January 26, 2009 - February 22, 2009
Bertelsmann Campus Center

What we see are three copies of the well-known etching, Los Capricos: El Sueno De La Razon Produce Monstruos, by Francisco Goya (1746-1828). The etching is part of a published series titled Los Caprichos (1799), which through their allegorical content critiqued the societal ills that arose due to severe social repression and economic crisis. This was near the end of the Enlightenment, which looked to rational thought and individual rights as the key in escaping these troubles that were particularly severe in the artists’ native Spain. Often considered to be a pained self-portrait, it portrays the figure of a man sprawled out at a table appearing to have fallen asleep of exhaustion while working. Behind him a mass of nightmarish visions encroach: owls, bats, and a reclining lynx emerge from the heavily incised, murky background. It is a rich allegorical work by one of the last great masters on the verge of the modern, here it is presented in triplicate.

In Erik Wysocan’s, The Sleep of Reason / The Dream of Reason / El Sueno De La Razon, the images are placed side by side, each labeled with a different versions of Goya’s title– the untranslated Spanish, The Sleep of Reason Produces Monsters, and a third title Los Caprichos: The Dream of Reason Produces Monsters. In Spanish, sueno is a doble sentido, a word of double meaning translated as either “sleep” or “dream” depending on context. The entire installation is then seen through a layer of polarized film on broken glass, which obscures the label text within a kaleidoscopic prism from which it can only be read by the viewer clearly from certain angles.

By amplifying the ambiguity that emerges from the translated title and the anachronistic allegorical imagery Wysocan opens his own space of inquiry. The two translations, “sleep” versus “dream”, imply two irreconcilable modes of thinking, both of which may invoke monsters.(1) The nightmarish intruders could either be alluding to the insurmountablility of the plight in which he finds himself or they could be fear of the horrible that can emerge in the name of the Enlightenment, cautious or skeptical, a warning or superstition. This paradox built into the work is reapplied through the introduction of a literal tripling, a manifestation of this space of un-certainty. Wysocan’s interest lies here in this contentious introduced space that emerges through a series of linguistic, cultural, and temporal queries.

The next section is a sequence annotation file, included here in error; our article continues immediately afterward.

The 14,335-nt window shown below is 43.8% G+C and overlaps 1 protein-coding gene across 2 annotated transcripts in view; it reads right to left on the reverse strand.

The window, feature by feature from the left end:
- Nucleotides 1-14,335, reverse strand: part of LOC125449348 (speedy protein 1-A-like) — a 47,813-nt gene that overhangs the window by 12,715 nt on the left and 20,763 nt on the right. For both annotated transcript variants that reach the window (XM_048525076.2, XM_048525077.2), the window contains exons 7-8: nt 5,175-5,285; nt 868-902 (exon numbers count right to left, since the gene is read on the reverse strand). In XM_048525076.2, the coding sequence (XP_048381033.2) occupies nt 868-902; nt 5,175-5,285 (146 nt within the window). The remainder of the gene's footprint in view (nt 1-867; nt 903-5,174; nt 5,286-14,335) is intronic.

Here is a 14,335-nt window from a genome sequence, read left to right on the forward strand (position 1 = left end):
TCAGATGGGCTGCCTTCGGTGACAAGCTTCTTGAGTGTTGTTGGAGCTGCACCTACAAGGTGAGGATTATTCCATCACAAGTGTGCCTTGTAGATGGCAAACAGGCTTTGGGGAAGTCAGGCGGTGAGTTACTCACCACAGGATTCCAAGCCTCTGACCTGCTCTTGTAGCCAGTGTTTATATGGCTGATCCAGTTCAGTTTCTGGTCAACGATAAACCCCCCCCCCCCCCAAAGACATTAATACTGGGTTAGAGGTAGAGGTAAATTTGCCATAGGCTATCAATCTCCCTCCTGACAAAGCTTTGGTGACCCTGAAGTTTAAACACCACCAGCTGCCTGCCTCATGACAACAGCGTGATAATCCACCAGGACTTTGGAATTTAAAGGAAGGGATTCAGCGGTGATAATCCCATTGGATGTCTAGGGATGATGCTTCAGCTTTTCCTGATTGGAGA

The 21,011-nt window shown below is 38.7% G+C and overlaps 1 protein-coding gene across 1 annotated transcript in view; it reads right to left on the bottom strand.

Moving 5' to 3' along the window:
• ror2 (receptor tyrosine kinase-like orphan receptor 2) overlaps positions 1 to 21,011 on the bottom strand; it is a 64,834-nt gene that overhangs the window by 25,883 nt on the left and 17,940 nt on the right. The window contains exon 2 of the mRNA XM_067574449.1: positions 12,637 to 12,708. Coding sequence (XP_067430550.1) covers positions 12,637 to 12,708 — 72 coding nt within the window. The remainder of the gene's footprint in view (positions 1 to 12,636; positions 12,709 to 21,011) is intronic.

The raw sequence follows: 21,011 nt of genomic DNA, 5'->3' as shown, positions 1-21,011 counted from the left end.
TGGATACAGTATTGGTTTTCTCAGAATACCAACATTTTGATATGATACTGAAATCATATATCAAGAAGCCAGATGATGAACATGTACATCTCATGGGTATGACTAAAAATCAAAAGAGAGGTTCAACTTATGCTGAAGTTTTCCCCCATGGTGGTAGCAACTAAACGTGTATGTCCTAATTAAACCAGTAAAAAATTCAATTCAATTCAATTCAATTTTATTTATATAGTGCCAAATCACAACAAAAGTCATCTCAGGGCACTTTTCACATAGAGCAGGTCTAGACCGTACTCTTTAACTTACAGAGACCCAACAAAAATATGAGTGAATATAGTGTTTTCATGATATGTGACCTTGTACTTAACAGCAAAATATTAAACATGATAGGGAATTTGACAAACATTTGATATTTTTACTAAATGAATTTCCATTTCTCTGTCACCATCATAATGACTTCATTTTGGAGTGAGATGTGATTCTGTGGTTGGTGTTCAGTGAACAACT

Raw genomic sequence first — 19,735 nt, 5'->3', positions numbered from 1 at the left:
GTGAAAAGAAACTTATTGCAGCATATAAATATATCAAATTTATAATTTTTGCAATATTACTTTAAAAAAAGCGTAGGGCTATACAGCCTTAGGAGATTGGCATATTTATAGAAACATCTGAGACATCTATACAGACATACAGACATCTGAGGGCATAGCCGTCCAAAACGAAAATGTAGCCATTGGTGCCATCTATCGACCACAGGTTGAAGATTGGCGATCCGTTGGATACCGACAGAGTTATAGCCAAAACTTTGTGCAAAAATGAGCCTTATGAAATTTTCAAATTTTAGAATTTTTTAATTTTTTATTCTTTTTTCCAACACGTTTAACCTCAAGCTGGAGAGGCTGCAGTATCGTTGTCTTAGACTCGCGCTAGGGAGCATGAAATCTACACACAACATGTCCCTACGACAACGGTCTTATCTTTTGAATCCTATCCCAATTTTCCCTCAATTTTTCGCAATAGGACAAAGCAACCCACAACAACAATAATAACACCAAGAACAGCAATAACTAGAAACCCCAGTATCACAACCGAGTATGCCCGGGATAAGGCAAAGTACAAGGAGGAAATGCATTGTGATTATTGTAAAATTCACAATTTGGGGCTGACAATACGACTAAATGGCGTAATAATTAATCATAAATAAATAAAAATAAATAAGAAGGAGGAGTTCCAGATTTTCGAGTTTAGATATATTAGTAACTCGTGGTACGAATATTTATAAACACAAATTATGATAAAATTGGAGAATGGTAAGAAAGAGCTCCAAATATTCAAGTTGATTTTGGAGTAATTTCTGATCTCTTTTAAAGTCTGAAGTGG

A triptych, the same image retranslated three times over, it conceptually stumbling over itself. In numerology the number three is associated with neutrality, a third party breaking the dialectic binary. The third element introduced, simultaneously stabilizing the two existing elements, reinforces their opposition while also contributing to a sense of chaos as it questions the underlying structure of right and not-right. This line of inquiry is mirrored in post-structuralist critical theory of the late 20th Century. Gilles Deleuze and Feliz Guattari’s work pose the rhizomatic space, which describes the productive state as embodying a multiplicity of truths existing simultaneously in an expansive shifting field. (2) Making point of the linguistic shift contained in the title alludes to an image of progress in time and step with chaos, Enlightenment as both deliverance and suffocating. Scraping away this surface to reveal a gray area of un-certainty is where Wysocan’s work gains its strength.

-Summer Guthery

*This text was developed from a conversation between Summer Guthery and Erik Wysocan, NYC. January 18, 2009

1. Schulz, Andrew. Goya’s Caprichos: Aesthetics, Percpetion, and the Body. Cambridge University Press, 2005.
2. Deleuze, Gilles and Guattari, Felix. Anti-Oepidus: Capitalism and Schizophrenia. University of Minnesota Press, 1983.

Curated by CCS Bard Graduate Student Summer Guthery

The Center for Curatorial Studies at Bard College is the third venue to host Matthew Higgs’s (Curator and Director of White Columns) bulletin board project. CCS and Higgs collaborated to begin a bulletin board program at Bard in the fall of 2007 with the understanding that the graduate students at CCS would curate it. The bulletin board is an enclosed glass case divided into three panes by aluminum bars. As of January 26, it has migrated from outside of the CCS Library to its new location in the Bertelsmann Campus Center, adjacent to the billiard tables.


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